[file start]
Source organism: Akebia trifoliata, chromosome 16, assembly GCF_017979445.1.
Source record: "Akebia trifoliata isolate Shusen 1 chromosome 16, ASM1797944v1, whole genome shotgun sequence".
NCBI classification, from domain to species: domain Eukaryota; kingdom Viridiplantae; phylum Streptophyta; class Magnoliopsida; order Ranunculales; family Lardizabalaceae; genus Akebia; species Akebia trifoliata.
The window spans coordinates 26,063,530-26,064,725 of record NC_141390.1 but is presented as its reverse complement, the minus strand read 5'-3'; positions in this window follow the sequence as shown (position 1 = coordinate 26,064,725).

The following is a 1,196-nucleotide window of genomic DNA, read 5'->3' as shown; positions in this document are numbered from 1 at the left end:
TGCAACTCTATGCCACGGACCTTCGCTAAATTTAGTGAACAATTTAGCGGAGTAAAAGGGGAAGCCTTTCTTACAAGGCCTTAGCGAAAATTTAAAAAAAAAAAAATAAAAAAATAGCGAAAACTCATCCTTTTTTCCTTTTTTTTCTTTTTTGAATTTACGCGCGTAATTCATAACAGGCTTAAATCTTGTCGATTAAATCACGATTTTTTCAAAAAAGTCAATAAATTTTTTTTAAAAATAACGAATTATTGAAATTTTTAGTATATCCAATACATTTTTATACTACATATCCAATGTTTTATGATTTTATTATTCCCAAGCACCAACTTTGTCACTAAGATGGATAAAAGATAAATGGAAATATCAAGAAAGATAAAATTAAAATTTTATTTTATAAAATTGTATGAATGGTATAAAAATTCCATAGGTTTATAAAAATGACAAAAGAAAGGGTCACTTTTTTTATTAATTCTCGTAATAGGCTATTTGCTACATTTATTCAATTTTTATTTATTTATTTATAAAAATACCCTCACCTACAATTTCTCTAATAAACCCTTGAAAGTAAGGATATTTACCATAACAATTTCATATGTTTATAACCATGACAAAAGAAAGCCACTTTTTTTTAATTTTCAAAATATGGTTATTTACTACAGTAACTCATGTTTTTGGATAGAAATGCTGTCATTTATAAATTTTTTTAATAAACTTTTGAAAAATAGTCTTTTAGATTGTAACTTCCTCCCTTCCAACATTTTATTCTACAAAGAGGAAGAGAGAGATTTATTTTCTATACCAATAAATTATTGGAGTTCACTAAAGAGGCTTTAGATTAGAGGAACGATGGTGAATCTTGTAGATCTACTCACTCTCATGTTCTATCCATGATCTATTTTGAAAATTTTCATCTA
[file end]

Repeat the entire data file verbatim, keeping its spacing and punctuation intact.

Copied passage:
Source organism: Akebia trifoliata, chromosome 16, assembly GCF_017979445.1.
Source record: "Akebia trifoliata isolate Shusen 1 chromosome 16, ASM1797944v1, whole genome shotgun sequence".
NCBI classification, from domain to species: domain Eukaryota; kingdom Viridiplantae; phylum Streptophyta; class Magnoliopsida; order Ranunculales; family Lardizabalaceae; genus Akebia; species Akebia trifoliata.
The window spans coordinates 26,063,530-26,064,725 of record NC_141390.1 but is presented as its reverse complement, the minus strand read 5'-3'; positions in this window follow the sequence as shown (position 1 = coordinate 26,064,725).

The following is a 1,196-nucleotide window of genomic DNA, read 5'->3' as shown; positions in this document are numbered from 1 at the left end:
TGCAACTCTATGCCACGGACCTTCGCTAAATTTAGTGAACAATTTAGCGGAGTAAAAGGGGAAGCCTTTCTTACAAGGCCTTAGCGAAAATTTAAAAAAAAAAAAATAAAAAAATAGCGAAAACTCATCCTTTTTTCCTTTTTTTTCTTTTTTGAATTTACGCGCGTAATTCATAACAGGCTTAAATCTTGTCGATTAAATCACGATTTTTTCAAAAAAGTCAATAAATTTTTTTTAAAAATAACGAATTATTGAAATTTTTAGTATATCCAATACATTTTTATACTACATATCCAATGTTTTATGATTTTATTATTCCCAAGCACCAACTTTGTCACTAAGATGGATAAAAGATAAATGGAAATATCAAGAAAGATAAAATTAAAATTTTATTTTATAAAATTGTATGAATGGTATAAAAATTCCATAGGTTTATAAAAATGACAAAAGAAAGGGTCACTTTTTTTATTAATTCTCGTAATAGGCTATTTGCTACATTTATTCAATTTTTATTTATTTATTTATAAAAATACCCTCACCTACAATTTCTCTAATAAACCCTTGAAAGTAAGGATATTTACCATAACAATTTCATATGTTTATAACCATGACAAAAGAAAGCCACTTTTTTTTAATTTTCAAAATATGGTTATTTACTACAGTAACTCATGTTTTTGGATAGAAATGCTGTCATTTATAAATTTTTTTAATAAACTTTTGAAAAATAGTCTTTTAGATTGTAACTTCCTCCCTTCCAACATTTTATTCTACAAAGAGGAAGAGAGAGATTTATTTTCTATACCAATAAATTATTGGAGTTCACTAAAGAGGCTTTAGATTAGAGGAACGATGGTGAATCTTGTAGATCTACTCACTCTCATGTTCTATCCATGATCTATTTTGAAAATTTTCATCTA